As 2016 draws to a close, revelers around the world are bidding a weary adieu to a year filled with political surprises, prolonged conflicts and deaths of legendary celebrities. So begins one of today’s articles on the CBC website. Yes, from a global perspective, 2016 was the year many would like to forget as soon as possible. It was beyond ghastly — the horrors of conflict and war, the millions of displaced peoples migrating to safety, terrorist atrocities inflicted on innocent civilians, more martyrs (persons dying for their faith) killed than in all previous centuries, unsettling political outcomes in countries of world influence, and a persistent dragging-the-heels attitude in western nations to implement urgent shifts in lifestyle required to preserve a healthy planet for our children’s children. Against this global backdrop I am tempted to run for cover, to insulate my personal life from the cries of persons and creation, from the complexities of our global problems and to live my existence in a safe bubble.
But of course the safe bubble is an illusion. There is no safe bubble; sooner or later discord, pain and suffering burst onto the happy stage of our insulated lives, and we find ourselves joining the world chorus in cries of despair and betrayal, pain and abandonment. Sometimes it’s as close to home as a family dispute over land ownership or the refugee family settling in our little community. Other times it’s as far away as a distant relative suffering an untimely death or an entire island in the Pacific threatened by extinction because of global warming. Our own agony reminds us that there are no exceptions and no favourites in the grand scheme of things, nor in God’s economy, and that pain and suffering come to us all in varying degrees and through various life situations.
So it is not what happens to us that makes the year a blessing or a curse, but rather how we live what happens to us that will carry the day. I was struck by the words of Russ Dean: In world that is shrinking every day, our contact with the “other” will only increase, and learning to see myself in the eyes of sisters and brothers, black and brown, Christian and non-Christian, gay and straight and transgender — must be the way of our future. We cannot afford to (…) to stand in arrogant isolation, ever again…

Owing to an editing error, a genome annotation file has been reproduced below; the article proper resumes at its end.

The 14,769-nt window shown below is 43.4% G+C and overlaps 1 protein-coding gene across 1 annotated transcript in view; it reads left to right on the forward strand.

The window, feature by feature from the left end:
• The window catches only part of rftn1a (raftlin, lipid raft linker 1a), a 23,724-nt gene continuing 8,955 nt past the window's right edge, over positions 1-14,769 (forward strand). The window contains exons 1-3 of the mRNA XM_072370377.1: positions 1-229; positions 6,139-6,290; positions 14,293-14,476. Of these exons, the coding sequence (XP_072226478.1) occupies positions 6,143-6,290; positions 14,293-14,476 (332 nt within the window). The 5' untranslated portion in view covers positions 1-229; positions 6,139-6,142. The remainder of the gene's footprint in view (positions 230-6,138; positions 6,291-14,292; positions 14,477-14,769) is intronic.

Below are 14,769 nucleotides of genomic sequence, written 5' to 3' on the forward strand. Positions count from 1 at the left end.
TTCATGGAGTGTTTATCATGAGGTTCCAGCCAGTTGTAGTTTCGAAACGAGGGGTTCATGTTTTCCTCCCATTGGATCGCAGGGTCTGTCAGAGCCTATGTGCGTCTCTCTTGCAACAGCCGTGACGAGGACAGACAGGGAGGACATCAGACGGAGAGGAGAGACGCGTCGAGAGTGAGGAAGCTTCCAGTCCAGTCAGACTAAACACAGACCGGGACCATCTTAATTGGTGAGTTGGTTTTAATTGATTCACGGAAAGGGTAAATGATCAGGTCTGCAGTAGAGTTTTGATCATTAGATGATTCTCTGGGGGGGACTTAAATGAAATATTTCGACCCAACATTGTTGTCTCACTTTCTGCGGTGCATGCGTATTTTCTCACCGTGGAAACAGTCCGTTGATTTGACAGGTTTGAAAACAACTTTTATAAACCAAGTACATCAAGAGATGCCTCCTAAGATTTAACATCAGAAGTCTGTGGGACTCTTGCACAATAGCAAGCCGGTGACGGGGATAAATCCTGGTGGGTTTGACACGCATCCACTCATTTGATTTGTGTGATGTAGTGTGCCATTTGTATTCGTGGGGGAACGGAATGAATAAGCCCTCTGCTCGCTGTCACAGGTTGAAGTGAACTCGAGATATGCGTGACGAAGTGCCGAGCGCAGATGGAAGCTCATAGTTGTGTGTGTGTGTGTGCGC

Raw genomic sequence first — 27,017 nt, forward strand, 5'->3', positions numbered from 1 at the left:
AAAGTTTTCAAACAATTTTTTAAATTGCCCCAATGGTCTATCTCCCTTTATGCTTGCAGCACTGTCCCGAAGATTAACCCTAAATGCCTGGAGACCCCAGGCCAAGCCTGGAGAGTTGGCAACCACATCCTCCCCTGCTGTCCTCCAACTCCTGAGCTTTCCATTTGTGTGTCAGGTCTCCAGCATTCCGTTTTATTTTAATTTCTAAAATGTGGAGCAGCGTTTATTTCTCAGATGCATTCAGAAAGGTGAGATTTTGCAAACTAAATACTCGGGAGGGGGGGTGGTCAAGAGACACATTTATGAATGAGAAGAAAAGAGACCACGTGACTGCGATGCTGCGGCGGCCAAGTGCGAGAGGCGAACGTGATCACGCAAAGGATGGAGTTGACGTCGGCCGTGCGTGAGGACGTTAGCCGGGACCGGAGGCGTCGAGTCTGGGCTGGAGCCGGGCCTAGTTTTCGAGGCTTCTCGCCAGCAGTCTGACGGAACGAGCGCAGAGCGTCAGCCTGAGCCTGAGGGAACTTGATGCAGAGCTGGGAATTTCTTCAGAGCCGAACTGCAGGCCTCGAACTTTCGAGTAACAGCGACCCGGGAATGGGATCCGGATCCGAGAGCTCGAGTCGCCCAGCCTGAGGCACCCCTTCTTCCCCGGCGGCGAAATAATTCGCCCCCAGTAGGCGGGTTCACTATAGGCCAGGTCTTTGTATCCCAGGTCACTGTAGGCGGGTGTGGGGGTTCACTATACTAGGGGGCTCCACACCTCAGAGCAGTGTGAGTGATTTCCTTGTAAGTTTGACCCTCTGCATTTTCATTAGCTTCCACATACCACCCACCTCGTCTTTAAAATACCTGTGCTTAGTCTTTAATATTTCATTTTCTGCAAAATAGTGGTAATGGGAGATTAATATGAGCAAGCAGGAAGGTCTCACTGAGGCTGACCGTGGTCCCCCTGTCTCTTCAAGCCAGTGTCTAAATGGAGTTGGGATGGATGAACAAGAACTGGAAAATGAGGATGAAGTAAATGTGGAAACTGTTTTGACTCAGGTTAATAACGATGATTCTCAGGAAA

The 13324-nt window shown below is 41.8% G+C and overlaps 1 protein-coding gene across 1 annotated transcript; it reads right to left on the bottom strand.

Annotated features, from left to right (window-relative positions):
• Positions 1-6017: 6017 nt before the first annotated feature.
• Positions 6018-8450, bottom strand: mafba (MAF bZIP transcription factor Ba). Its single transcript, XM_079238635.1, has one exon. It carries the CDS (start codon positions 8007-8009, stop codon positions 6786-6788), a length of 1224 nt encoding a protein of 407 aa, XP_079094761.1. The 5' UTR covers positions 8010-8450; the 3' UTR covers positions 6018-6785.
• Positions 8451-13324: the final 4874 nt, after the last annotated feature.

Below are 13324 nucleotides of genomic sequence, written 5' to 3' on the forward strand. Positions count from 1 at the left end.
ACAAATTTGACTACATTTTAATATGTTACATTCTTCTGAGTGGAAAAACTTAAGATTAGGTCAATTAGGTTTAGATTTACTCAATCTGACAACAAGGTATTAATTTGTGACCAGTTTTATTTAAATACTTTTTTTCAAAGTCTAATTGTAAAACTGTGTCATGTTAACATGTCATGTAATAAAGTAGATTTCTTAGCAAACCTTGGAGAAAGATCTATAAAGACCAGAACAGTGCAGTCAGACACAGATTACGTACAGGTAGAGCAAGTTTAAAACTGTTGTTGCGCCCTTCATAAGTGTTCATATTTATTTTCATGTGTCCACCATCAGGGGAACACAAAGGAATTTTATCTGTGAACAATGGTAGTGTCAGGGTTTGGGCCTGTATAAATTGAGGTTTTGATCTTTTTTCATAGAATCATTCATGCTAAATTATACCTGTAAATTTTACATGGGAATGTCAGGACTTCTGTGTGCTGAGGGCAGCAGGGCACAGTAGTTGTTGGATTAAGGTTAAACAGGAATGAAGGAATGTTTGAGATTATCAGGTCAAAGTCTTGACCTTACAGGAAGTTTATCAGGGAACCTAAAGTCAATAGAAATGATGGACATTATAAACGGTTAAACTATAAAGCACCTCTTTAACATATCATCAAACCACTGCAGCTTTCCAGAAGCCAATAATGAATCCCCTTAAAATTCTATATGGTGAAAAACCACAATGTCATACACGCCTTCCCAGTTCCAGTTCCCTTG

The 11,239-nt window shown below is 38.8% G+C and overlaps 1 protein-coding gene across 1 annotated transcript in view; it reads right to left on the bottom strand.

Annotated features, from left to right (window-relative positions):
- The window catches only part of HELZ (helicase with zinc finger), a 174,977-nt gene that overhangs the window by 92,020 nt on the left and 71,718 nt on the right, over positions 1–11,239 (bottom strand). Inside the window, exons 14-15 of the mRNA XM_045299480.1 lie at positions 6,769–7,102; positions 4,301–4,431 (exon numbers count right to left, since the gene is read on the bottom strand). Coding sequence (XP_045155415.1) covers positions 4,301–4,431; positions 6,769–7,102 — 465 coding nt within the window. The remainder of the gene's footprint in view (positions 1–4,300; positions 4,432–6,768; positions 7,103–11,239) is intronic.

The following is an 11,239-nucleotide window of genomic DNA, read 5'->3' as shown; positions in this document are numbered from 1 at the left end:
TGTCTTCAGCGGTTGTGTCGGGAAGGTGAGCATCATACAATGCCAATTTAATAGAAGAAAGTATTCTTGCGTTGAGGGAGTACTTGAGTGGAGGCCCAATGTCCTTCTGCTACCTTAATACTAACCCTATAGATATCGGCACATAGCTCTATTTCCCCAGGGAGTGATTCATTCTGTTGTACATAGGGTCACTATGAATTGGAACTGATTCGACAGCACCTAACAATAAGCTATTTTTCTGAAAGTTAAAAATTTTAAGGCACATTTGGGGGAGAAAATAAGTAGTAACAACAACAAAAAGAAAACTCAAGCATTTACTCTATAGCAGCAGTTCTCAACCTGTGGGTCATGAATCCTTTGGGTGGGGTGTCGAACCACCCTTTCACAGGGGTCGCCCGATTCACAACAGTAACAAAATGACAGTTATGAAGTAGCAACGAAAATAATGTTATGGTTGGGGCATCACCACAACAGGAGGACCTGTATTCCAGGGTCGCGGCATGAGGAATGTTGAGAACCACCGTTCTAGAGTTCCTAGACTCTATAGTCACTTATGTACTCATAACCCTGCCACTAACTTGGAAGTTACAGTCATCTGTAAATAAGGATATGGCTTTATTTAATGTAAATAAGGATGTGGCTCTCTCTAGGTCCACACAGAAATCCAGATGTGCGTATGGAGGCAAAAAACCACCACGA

If we wish to contribute to a better world in our own little corner of this beautiful planet, it is imperative that we grow a bigger heart, increase our commitment to healthy dialogue and become living witnesses of reconciliation and stewardship.
Family strife and racism, reconciliation with First Nations and same-sex marriage, understanding Islam and integrating new immigrants, assisted suicide and abortion — all subjects that can spark controversial and polarizing disputes. Most of us have experienced the painful alienation that can result from such conversations. Unresolved divisions and disputes, conflicting worldviews and moral standards risk leaving relationships permanently impaired or ended. Each time that happens our capacity to love unconditionally suffers.
If there was ever a mission for the Christian churches in today’s conflict-ridden world, it is to move difficult conversations to higher Spirit-filled ground. This desire ignited a bright flame in my heart as I witnessed global and personal breakdowns in dialogue and understanding, in mutual respect and appreciation. I refused to sit by idly as differences in perspectives would turn into bitter conflicts. This burning desire gave birth to a daring initiative. I took a deep breath and stared down the fear along with the impulse to hide … Inspired by books such as Crucial Conversations and Living Reconciliation, enhanced and deepened by theological and Biblical reflection, I initiated a series of eight sessions in which participants were challenged to choose listening before judging, sharing before walking away, receiving before dismissing, and loving before condemning. Five brave souls from five different paths of life signed up for what I called a “blind date.” The experience was personal, challenging and most enriching. Together we learnt a bit more to put into practice God’s call to us all to live in renewed relationship, both with God and with one another in all the complexities and diversity of this broken yet beautiful world God has created.
We need to move to higher ground when it comes to engaging difficult conversations, welcoming the stranger and stewarding Mother Earth, our common home; the survival of humanity and the future of the planet depend on this. A second group will begin January 21, 2017. And for the 37th year in a row, we will walk gently on this earth by living below our means, growing a huge garden and eating healthy home-grown food all year round. These two resolutions are my two-cents worth in the coming year towards helping to create a safer and better world in which it can become easier for all people to be good. What New Year’s resolution are you offering this year to the healing of human relationships and to the restoration of our planet? Happy New Year everyone 🙂
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